Adapting to your boss’s communication style

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Want to adapt to your boss's communication style? Here's how.

Understanding how to adapt to your boss’s communication style is an important business communication skill to hone. Start by assessing your own communication style.  Our previous post provides some great tips on how to go about this.  Having a clear sense of the way you listen, learn, and respond to others is key when attempting to adapt to the communication style of others.

In a nutshell, here are the key decision-making styles many of us fall into, according to Harvard Business Review:


Decisive: values speed, action, and once a plan is in place they stick to it.

Flexible: also values speed but adaptability is first and foremost.

Hierarchic: does not rush, analyzes a great deal of information, decisions last long-term.

Integrative: broadly frames solutions that consist of multiple courses of action.

As their article correctly notes, people do not “fall neatly into boxes”.  It’s possible that two (or more) of the styles above apply to you.  And to your boss.

Identifying your boss’s communication style

Step 1: Pick an upcoming meeting where project strategy or a business decision is up for discussion. Take stock of how much time your boss allocates for the meeting and note at the start of the meeting how they frame the topic.

Step 2: Note whether your boss invites you or others to offer their opinion before sharing their own.  This is a good indicator whether your boss falls into the hierarchic or integrative categories.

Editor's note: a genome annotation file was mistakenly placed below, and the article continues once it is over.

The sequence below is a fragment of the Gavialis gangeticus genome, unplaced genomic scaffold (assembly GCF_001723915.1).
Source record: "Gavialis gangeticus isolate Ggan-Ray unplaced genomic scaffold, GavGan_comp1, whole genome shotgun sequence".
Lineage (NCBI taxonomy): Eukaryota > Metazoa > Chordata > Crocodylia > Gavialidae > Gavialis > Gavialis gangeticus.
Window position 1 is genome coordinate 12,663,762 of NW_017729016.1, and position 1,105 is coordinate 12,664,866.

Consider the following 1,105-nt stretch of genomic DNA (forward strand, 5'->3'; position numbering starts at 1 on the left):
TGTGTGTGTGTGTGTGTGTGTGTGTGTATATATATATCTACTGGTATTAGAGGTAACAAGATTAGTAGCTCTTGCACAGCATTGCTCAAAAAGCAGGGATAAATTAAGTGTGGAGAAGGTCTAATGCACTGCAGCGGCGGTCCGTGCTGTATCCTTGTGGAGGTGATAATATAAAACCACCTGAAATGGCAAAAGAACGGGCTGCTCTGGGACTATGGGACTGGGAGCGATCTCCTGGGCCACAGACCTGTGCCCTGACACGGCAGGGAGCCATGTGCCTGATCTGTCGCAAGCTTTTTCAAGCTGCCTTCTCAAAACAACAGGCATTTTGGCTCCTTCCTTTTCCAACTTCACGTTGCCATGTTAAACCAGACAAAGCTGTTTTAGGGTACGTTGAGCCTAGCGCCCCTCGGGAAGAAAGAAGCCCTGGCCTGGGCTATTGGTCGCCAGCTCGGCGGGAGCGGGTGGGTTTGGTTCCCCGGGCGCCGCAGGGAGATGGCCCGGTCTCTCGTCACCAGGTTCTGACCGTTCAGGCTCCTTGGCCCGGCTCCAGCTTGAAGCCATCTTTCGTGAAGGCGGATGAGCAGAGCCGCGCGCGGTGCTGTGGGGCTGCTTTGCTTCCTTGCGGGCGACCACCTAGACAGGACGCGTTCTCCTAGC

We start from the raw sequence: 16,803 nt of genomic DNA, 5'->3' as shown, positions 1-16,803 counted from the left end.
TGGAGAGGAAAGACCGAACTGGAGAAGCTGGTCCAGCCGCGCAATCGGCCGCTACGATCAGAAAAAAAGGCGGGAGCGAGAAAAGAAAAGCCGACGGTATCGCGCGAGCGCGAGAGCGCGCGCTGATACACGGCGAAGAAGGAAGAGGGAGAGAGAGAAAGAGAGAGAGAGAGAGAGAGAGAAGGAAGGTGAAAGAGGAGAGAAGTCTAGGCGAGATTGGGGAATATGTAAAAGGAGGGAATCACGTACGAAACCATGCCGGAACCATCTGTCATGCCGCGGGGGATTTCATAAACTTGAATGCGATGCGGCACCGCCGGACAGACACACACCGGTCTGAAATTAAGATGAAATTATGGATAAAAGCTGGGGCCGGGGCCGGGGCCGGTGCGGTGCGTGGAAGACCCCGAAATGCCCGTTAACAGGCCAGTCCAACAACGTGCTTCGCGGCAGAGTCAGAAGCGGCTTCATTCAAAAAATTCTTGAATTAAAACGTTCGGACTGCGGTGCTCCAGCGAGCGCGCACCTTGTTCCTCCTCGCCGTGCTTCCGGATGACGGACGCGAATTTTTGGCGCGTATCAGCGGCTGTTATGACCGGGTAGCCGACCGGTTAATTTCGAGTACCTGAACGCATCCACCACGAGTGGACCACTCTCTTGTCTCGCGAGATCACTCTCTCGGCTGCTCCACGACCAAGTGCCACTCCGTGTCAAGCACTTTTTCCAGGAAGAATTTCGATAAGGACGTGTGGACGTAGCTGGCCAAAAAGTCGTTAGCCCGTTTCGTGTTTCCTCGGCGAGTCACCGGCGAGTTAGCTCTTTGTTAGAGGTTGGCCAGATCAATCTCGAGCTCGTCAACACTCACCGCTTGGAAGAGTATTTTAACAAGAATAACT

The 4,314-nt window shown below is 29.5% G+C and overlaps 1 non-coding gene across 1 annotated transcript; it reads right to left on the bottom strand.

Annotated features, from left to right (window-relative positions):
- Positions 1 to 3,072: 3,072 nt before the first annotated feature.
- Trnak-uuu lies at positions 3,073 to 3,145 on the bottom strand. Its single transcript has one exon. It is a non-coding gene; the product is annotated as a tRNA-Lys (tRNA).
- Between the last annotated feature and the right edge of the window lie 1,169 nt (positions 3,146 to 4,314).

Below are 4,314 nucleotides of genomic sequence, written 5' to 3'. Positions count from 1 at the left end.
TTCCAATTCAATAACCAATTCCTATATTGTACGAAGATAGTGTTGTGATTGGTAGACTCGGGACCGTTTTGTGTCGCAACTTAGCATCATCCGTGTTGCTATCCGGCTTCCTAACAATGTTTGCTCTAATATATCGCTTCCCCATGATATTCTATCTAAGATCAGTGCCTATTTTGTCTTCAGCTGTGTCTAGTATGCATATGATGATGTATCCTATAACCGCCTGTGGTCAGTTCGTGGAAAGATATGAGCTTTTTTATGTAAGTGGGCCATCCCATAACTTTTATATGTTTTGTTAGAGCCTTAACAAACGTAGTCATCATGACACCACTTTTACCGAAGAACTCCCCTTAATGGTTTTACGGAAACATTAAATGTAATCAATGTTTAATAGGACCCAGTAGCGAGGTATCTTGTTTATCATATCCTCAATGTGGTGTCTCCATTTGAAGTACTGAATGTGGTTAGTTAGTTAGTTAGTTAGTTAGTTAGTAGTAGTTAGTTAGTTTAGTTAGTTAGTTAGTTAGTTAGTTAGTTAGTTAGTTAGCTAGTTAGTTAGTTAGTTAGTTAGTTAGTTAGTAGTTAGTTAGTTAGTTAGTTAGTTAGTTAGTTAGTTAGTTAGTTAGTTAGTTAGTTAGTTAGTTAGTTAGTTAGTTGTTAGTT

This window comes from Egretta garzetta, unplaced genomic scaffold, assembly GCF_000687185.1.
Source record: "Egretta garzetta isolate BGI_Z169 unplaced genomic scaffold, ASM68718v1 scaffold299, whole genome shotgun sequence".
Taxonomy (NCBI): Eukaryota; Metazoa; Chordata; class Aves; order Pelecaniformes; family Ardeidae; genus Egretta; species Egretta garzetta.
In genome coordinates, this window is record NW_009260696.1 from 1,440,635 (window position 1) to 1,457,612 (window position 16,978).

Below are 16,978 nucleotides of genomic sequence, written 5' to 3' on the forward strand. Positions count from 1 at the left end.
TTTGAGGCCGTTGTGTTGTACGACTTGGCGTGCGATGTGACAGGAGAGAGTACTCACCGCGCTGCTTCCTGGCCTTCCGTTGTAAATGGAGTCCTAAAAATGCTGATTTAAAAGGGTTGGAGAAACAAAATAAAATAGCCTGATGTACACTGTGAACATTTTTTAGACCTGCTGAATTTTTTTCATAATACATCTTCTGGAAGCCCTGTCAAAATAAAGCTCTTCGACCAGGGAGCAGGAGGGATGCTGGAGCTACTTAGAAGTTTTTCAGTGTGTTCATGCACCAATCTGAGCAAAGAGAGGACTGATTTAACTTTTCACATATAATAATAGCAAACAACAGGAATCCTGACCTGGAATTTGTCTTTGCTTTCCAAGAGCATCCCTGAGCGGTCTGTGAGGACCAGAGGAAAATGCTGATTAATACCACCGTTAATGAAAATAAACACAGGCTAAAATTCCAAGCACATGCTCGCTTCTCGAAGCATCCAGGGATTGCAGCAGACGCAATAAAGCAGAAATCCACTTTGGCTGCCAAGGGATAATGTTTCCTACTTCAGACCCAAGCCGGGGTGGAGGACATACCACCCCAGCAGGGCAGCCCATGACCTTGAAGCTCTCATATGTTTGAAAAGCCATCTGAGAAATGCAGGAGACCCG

Step 3: Observe throughout the discussion how much your boss processes their own thoughts and feelings aloud vs. analyzing the ideas of others with the group as a whole.

Step 4: Note whether at the close of the meeting how decisions were reached and how your boss prefers action items be handled. Do they want you to move forward independently? Or does each action item require group buy-in?

Adapting to your boss’s communication style

Now it’s time to identify the major differences between the two of you.  And decide what your deal-breakers are.  By deal-breakers I mean what are aspects of your boss’s communication style can incorporate into your own without compromising your work product or professional integrity.

If your boss is “decisive” and implementing the characteristics of this decision-making style into your own invites professional negligence or risks members of your team feeling obsolete then, there’s your line.  However, if the only thing compromised is your comfort level when engaging in a different approach to solving a problem, it’s worth finding comfort in the discomfort.

A little change can go a long way

Take care to implement changing your style slowly and in a measured way.  This will help you avoid feeling like a fake and coming off as disingenuous to your colleagues.  Once you’ve decided what aspects of your boss’s communication style you feel comfortable integrating into your own it’s time to practice.  

Select an upcoming decision that needs to be made and tease out how you would come to the decision vs. your boss.  Actually practice both versions out loud (grab a friend, colleague, partner and have them play your boss if possible).  Modeling how you anticipate your boss will act is the best way to prepare for how you’ll respond in the moment to them.